Session is an end to end encrypted messenger that focuses on anonymity and the prevention of metadata collection. I’ve been trying it out over the past week in my quest to eventually collect every private messenger out there and I have some thoughts on it.
First impressions of the app were great. It’s easy to use but not overly simplified. It feels about on par with Signal, which makes sense because Session was forked from Signal once upon a time (though you’d have a hard time telling that today).
Setup was super easy and straightforward. Right off the bat Session gives you a long random hex string which acts as your ID – no personal data required. When you give this ID to someone, they can send you a message which will come to you as a message request that you can accept or decline. Once a message request is accepted, both users will become contacts and exchange display names and profile pictures.
Session also gives you a recovery phrase of 15 or so random words which is how you can login on a new device. Logging in on my laptop after getting set up on my phone was easy and straightforward. Being signed in on multiple devices works, but there are quirks like receiving notifications on other devices when you’re active on a different one. Each session from what I can tell is completely unaware of other sessions and I’ll have more to say on that later.
How it Works
Session has a super detailed FAQ which you should definitely browse through if you’re interested in all of the particulars.
The gist is that your traffic is routed through a series of nodes on its way to its destination (like the Tor network). Each node also temporarily stores the messages for a predetermined range of Session IDs for retrieval by the recipients. Several nodes store messages for each range of Session IDs for redundancy. Session seems to be really proud of this setup since it’s what lets them advertise their resistance to metadata collection.
That’s how it works, but how well does it work?
Sending and receiving messages has been reliable, at least for me. But there’s other rough edges. One person in one of my groups is completely unable to send or receive media on their phone, but can on their desktop client. Speaking of the desktop client, it just recently got an update that makes it impossible to launch both for me and one of my contacts. All the security and privacy in the world doesn’t mean much if your messenger fails you when you need it.
I’m by no means a security expert, but something about the way Session is setup slightly worries me. Remember when I said that each of your sessions appears to be unaware of the others? Pretty much every other messenger I’ve tried has a way of viewing your active sessions and terminating ones that are inactive or that you no longer trust. If I’m understanding everything correctly, if someone were to get a hold of your recovery phrase or a device of yours that you didn’t secure with a PIN then your account may as well be permanently compromised. There’s no changing your recovery phrase or remotely logging out a session. You’d have to create a fresh ID and somehow let your contacts know that your old ID has been compromised.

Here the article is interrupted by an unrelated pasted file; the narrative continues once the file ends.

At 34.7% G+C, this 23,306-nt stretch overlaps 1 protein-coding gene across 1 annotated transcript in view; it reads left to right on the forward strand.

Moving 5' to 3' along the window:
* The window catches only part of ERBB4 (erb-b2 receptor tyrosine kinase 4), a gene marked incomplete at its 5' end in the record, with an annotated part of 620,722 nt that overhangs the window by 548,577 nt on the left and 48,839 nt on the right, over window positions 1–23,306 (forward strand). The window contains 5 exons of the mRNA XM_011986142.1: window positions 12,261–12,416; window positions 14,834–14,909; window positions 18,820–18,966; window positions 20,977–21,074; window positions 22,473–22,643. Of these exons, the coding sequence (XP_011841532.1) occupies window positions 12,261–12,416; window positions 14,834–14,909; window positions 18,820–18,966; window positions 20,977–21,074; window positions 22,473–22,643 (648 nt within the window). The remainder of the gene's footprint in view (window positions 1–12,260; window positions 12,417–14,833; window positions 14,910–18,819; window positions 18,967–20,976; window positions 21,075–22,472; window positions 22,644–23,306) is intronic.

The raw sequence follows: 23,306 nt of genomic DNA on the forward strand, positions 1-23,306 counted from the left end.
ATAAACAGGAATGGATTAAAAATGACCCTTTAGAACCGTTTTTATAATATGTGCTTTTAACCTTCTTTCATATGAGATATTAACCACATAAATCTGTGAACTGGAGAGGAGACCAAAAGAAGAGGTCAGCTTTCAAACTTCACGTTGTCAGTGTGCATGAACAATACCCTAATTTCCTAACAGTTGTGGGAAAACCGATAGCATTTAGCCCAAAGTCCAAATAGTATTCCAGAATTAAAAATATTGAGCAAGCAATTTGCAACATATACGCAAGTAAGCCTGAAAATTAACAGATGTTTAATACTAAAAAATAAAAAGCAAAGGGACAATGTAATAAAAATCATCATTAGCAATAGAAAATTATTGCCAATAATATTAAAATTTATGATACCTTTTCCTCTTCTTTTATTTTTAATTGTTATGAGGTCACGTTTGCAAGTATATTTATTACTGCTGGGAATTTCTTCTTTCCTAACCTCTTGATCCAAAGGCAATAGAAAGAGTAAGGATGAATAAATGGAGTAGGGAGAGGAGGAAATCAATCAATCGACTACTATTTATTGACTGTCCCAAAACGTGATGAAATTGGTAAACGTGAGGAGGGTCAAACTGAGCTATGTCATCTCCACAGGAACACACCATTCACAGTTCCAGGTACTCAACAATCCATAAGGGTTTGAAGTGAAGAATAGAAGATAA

One thing I do understand about security is that it’s all about threat models. For some, the extra anonymity and metadata protection offered by Session will be worth potential downsides like the one above. I suspect that for most, however, perceived account security and recoverability matters far more than anonymity.
Take a look at Matrix for example. Again I don’t know much about Matrix’s or Session’s account security on a technical level, but to me the perceived account security on Matrix feels stronger. If someone somehow breaks into my account, I’ll be alerted and will still have to manually verify the new session before they can do anything with any of my encrypted conversations. If I lose a device or it gets stolen, I can easily unverify that device’s session. To me, that reassurance is more valuable than total anonymity and possibly even protection from metadata harvesting.
It might’ve sounded like I was pretty hard on Session towards the end there, but overall I still think it’s a pretty capable messenger for the right people. It’s just not for everybody and there’s lots of good competition in the private messenger space right now. I think most people would be better served by something like Signal, Matrix, or XMPP despite the various shortcomings of each of those platforms because Session just doesn’t cater to the average threat model.